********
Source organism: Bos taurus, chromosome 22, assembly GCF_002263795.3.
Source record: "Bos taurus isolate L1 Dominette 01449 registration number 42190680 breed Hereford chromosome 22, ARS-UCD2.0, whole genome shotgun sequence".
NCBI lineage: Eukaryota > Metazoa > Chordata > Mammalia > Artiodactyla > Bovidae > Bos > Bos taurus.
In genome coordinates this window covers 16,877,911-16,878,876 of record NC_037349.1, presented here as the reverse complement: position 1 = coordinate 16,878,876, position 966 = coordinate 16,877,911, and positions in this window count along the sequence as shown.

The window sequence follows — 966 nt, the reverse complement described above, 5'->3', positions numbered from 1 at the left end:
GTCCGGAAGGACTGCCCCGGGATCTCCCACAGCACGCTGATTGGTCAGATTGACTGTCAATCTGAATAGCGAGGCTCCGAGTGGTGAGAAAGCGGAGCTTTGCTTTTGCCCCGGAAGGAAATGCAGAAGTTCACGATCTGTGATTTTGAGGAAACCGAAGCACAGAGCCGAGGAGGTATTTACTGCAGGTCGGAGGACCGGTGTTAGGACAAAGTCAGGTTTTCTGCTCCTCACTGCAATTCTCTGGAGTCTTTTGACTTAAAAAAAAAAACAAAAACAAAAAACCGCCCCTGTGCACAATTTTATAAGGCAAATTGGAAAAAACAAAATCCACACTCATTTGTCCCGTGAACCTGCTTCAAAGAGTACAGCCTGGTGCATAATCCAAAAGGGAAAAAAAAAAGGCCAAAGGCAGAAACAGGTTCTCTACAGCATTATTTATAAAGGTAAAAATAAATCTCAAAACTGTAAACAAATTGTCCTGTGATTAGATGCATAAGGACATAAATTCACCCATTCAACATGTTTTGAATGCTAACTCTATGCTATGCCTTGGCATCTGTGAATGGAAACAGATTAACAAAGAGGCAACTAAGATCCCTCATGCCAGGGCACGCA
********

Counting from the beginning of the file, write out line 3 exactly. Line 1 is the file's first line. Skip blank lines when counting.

NCBI lineage: Eukaryota > Metazoa > Chordata > Mammalia > Artiodactyla > Bovidae > Bos > Bos taurus.